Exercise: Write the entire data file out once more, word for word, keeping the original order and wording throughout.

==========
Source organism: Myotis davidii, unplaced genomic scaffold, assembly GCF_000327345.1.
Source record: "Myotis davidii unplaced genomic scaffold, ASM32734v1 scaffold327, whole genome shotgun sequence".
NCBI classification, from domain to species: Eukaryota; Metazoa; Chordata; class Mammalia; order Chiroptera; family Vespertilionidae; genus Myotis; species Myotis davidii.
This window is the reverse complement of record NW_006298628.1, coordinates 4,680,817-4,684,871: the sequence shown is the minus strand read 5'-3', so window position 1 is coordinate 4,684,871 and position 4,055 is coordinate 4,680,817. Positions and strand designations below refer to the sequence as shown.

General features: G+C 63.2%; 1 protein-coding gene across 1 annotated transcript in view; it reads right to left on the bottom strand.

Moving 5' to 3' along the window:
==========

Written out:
Source organism: Myotis davidii, unplaced genomic scaffold, assembly GCF_000327345.1.
Source record: "Myotis davidii unplaced genomic scaffold, ASM32734v1 scaffold327, whole genome shotgun sequence".
NCBI classification, from domain to species: Eukaryota; Metazoa; Chordata; class Mammalia; order Chiroptera; family Vespertilionidae; genus Myotis; species Myotis davidii.
This window is the reverse complement of record NW_006298628.1, coordinates 4,680,817-4,684,871: the sequence shown is the minus strand read 5'-3', so window position 1 is coordinate 4,684,871 and position 4,055 is coordinate 4,680,817. Positions and strand designations below refer to the sequence as shown.

General features: G+C 63.2%; 1 protein-coding gene across 1 annotated transcript in view; it reads right to left on the bottom strand.

Moving 5' to 3' along the window: